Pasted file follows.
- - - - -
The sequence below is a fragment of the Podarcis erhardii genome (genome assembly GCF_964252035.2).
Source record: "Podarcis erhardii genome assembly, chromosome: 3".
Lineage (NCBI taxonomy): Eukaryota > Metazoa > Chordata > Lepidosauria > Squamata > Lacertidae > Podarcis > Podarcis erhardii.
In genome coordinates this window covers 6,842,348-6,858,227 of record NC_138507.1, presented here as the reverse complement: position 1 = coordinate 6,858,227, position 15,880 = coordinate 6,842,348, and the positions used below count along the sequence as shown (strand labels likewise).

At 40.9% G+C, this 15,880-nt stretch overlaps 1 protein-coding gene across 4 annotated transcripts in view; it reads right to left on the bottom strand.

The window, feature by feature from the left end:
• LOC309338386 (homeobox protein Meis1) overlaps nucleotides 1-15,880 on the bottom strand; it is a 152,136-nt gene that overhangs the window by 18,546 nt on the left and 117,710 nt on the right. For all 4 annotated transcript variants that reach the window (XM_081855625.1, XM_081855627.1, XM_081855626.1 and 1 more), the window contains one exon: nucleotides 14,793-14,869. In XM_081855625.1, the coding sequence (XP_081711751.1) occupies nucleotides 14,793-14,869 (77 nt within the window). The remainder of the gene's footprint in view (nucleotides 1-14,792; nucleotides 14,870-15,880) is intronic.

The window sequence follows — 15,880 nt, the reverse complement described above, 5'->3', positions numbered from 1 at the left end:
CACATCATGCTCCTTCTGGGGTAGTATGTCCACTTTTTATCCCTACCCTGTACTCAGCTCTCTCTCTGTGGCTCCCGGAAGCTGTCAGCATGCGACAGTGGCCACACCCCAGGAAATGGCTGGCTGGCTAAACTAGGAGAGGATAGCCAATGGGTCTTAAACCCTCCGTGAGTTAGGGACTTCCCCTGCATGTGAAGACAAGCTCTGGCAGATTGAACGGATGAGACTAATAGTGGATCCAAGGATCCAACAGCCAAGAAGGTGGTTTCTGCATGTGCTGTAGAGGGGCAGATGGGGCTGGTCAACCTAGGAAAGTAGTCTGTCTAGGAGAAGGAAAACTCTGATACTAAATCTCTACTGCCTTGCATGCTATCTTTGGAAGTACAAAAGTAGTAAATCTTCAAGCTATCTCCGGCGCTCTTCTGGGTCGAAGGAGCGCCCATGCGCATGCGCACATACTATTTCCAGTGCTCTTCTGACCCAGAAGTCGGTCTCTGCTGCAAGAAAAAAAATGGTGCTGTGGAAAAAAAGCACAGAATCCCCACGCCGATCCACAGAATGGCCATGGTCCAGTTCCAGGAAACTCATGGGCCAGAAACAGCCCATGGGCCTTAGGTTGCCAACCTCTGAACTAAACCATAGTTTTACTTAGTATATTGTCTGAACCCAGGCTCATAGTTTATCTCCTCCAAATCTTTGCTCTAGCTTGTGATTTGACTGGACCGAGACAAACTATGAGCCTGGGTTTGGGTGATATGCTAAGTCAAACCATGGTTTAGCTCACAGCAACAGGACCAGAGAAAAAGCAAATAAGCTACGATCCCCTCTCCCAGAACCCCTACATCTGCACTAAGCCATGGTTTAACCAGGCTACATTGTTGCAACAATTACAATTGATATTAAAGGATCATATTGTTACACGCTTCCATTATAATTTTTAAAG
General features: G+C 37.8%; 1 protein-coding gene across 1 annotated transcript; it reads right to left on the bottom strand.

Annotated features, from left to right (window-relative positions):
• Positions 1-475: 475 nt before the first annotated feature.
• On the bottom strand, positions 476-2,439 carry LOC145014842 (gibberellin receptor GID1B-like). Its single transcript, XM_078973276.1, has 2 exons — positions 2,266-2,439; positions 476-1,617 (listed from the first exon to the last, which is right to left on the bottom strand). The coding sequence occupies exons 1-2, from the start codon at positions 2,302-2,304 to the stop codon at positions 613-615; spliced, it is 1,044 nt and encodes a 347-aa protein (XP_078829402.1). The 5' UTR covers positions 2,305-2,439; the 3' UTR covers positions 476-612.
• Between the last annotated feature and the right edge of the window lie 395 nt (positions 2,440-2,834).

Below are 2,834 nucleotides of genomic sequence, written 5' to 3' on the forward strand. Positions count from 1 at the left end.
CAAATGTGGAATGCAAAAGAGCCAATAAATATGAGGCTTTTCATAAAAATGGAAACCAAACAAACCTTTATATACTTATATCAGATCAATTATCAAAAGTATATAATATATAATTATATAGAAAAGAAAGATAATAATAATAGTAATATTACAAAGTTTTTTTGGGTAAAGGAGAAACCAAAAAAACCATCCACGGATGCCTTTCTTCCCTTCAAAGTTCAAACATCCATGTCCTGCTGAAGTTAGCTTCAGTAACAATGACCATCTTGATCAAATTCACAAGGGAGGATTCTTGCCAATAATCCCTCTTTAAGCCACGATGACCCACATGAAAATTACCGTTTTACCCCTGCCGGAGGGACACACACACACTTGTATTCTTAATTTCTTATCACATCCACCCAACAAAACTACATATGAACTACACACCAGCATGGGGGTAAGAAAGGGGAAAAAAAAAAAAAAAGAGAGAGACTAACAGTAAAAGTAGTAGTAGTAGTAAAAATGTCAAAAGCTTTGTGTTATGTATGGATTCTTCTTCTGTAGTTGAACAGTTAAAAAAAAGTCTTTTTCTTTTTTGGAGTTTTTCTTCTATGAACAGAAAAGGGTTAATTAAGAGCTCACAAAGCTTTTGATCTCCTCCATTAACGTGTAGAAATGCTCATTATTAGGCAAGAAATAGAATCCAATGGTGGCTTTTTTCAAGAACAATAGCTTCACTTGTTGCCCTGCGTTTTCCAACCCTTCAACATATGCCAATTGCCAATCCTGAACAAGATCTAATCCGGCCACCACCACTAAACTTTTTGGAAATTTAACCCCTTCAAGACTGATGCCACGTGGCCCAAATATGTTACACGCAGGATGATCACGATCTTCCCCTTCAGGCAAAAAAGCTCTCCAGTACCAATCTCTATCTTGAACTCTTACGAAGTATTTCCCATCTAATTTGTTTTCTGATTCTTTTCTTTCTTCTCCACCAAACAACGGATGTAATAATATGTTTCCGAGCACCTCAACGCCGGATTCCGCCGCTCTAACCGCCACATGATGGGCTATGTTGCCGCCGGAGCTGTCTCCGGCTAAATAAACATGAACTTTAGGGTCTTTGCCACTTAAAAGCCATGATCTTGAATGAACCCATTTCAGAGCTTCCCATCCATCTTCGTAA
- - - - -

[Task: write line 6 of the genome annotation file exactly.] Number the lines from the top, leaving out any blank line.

The window, feature by feature from the left end: